TurboChef (NASDAQ:OVEN) traditionally manufactures ovens (shocking, I know) for the commercial marketplace, but the company will also be promoting residential units this year. Is this stock about to rise like freshly baked bread, or should your portfolio's kitchen be outfitted with some other investment idea?

For the fourth quarter, revenues increased 63% to $15.2 million. The net loss came in at $0.16 per diluted share -- this compares to the net loss of $0.25 per diluted share that was recorded in the year-ago period. If you exclude a $1.9 million charge related to a fire that destroyed inventory under the aegis of a third-party assembler (apparently TurboChef is having some trouble collecting money from that assembler), then quarterly earnings came in at a loss of $0.10 per diluted share.

TurboChef also failed on the free cash flow front. It used more than $17 million in cash for operations in 2006, following a trend of negative operational cash flow or negative free cash flow over the past few years.

So, what are we to make of TurboChef and its long-term prospects? I think TurboChef does have a valuable product line on its hands; businesses that sell hot, cooked foodstuffs -- think Subway (the company's big client) and Whole Foods -- are always in need of fast and reliable preparation devices. In addition, the company has been chosen by Starbucks (NASDAQ:SBUX) to add value to its breakfast-serving initiatives. Problem is, there might be a better investment idea out there if you're looking for exposure to this kind of business. Competitor and Motley Fool Hidden Gems pick Middleby (NASDAQ:MIDD) has much better-looking trends that show positive operational cash flow and net profits over the last few years.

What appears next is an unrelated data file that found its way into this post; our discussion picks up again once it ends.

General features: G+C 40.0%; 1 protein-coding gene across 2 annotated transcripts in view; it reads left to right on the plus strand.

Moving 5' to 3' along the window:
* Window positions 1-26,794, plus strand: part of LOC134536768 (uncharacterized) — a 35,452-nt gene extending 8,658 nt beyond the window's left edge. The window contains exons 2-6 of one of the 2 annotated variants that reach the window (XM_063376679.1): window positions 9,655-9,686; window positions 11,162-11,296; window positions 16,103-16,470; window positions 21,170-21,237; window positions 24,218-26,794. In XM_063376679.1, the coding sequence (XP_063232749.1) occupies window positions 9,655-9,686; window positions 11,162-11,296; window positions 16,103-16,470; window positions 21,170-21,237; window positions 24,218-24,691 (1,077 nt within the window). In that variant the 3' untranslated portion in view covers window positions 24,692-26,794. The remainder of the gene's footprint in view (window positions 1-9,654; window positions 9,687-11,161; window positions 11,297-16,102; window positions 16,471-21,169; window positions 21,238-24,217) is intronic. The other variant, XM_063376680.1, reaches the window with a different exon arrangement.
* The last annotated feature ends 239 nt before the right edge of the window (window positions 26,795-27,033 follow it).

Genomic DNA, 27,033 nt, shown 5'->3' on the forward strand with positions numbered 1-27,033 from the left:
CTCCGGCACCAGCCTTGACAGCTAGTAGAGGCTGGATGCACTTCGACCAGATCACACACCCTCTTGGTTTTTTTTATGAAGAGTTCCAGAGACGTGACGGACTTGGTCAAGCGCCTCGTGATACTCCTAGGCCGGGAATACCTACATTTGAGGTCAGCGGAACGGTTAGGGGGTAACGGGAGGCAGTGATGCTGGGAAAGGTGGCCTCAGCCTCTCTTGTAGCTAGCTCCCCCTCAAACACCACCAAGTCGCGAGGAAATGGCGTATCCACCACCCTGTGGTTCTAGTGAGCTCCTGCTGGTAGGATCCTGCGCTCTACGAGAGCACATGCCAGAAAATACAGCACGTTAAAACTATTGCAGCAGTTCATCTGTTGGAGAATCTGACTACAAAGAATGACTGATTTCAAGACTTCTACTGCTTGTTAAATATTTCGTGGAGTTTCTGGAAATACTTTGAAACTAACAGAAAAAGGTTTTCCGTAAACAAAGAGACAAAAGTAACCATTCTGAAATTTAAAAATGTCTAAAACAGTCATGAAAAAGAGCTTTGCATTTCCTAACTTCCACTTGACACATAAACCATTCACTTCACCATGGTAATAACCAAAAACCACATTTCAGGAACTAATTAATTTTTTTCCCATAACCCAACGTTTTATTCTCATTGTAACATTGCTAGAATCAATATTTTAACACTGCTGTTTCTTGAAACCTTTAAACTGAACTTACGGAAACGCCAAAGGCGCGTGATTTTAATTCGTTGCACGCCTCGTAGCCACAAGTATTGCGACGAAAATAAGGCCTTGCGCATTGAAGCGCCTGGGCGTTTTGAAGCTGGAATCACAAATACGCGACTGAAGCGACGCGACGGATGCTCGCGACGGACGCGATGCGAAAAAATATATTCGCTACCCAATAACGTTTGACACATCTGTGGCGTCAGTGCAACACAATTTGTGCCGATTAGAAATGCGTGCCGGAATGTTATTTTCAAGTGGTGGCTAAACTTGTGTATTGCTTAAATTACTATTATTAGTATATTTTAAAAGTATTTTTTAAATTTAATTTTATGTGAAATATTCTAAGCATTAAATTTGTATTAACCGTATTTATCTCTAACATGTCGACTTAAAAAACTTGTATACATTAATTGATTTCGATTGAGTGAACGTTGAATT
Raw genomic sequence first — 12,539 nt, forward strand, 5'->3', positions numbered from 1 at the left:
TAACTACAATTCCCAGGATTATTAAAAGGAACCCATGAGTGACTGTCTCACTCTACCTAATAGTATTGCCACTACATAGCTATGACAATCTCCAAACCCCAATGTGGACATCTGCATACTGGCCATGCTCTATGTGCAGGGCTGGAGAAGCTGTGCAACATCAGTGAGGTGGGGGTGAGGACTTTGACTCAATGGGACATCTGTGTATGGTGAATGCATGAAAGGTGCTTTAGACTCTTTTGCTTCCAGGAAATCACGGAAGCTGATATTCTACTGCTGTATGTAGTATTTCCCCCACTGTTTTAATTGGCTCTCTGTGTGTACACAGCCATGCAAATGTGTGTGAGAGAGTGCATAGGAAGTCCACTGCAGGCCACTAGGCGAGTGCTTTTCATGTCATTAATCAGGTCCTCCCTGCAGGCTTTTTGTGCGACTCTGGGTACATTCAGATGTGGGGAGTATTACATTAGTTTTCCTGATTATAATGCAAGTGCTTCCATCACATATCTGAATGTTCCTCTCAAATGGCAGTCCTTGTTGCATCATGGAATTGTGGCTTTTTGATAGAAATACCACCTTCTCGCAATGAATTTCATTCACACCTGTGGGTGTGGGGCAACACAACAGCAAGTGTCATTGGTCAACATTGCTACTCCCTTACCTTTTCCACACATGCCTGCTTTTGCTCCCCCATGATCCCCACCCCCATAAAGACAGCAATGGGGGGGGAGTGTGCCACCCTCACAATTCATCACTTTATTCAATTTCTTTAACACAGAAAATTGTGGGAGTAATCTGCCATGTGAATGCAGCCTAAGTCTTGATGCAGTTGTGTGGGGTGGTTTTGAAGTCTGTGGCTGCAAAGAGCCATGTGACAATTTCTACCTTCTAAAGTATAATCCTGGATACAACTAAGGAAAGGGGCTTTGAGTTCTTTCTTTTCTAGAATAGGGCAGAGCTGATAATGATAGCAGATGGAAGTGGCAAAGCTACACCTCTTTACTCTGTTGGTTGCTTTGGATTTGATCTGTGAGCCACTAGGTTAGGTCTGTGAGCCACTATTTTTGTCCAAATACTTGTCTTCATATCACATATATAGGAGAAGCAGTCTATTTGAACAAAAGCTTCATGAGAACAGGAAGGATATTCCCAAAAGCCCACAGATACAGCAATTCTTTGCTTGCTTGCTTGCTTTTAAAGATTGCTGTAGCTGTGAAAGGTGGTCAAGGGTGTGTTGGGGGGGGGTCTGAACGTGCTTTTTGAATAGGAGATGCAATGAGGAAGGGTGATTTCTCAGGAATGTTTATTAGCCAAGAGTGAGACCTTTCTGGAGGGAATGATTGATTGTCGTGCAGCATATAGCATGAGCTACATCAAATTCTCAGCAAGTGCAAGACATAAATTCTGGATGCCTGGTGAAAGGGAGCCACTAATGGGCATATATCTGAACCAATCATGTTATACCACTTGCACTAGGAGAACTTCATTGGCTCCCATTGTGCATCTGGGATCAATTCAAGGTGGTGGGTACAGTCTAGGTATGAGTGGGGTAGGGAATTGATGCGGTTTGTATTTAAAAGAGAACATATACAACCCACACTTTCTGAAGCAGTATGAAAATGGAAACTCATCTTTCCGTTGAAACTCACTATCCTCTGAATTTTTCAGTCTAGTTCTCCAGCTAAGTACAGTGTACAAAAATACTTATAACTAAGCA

The company seems to be doing okay in terms of getting its ovens out into the market, and it will be pushing its residential unit come this April. Also, it has been making significant strides in growing its customer base beyond the Subway chain. But I'd rather wait for a couple more earnings reports to see how TurboChef's financials shape up before investing. Revenue growth has been good for the last two quarters, on a sequential basis -- TurboChef needs to keep the top line cooking and those bottom-line losses narrowing.

Further Foolish fun with TurboChef:

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Fool contributor Steven Mallas owns shares of none of the companies mentioned. As of this writing, he was ranked 16,184 out of 23,971 investors in the CAPS system. Don't know what CAPS is? Check it out. Starbucks and Whole Foods are both Motley Fool Stock Advisor selections. The Fool has a disclosure policy.

This article represents the opinion of the writer, who may disagree with the “official” recommendation position of a Motley Fool premium advisory service. We’re motley! Questioning an investing thesis -- even one of our own -- helps us all think critically about investing and make decisions that help us become smarter, happier, and richer.